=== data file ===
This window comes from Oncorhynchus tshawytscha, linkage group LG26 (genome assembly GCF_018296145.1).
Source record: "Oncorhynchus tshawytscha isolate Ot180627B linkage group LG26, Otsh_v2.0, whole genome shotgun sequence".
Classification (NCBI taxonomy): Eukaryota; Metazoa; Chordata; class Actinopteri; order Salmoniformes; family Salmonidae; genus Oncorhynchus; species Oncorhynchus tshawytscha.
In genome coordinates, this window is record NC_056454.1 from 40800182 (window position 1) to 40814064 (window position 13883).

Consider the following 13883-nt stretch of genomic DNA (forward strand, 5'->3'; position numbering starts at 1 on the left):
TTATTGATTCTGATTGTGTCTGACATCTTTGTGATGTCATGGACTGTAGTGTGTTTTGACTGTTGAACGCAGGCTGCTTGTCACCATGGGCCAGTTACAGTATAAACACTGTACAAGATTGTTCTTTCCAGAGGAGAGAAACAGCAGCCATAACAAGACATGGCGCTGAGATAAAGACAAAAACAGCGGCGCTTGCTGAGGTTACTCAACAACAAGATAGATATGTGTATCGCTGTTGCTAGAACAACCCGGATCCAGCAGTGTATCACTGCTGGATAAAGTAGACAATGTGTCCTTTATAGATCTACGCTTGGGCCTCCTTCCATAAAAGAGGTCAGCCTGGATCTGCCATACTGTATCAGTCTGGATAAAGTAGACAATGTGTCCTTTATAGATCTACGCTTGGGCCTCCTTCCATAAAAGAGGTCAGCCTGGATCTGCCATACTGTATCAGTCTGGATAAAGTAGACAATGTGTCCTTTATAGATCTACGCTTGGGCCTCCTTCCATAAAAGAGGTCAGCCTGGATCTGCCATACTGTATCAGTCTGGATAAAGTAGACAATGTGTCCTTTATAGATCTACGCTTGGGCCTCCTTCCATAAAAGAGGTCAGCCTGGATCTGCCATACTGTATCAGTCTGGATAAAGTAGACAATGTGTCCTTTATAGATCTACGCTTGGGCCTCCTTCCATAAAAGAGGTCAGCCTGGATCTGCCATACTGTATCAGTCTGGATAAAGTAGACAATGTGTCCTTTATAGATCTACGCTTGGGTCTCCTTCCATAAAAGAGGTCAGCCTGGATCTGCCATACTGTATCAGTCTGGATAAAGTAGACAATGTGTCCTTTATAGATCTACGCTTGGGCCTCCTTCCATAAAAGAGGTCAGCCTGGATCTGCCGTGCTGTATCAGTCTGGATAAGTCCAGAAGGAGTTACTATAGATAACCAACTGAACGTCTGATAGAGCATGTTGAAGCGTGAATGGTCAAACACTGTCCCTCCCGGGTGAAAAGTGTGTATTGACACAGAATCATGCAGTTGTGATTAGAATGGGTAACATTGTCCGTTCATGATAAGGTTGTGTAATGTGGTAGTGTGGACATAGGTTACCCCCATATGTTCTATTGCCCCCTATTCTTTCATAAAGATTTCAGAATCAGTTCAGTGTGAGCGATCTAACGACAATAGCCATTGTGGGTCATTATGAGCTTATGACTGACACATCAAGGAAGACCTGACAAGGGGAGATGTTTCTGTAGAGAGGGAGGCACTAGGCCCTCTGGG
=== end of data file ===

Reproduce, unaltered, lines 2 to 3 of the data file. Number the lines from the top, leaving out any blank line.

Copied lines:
Source record: "Oncorhynchus tshawytscha isolate Ot180627B linkage group LG26, Otsh_v2.0, whole genome shotgun sequence".
Classification (NCBI taxonomy): Eukaryota; Metazoa; Chordata; class Actinopteri; order Salmoniformes; family Salmonidae; genus Oncorhynchus; species Oncorhynchus tshawytscha.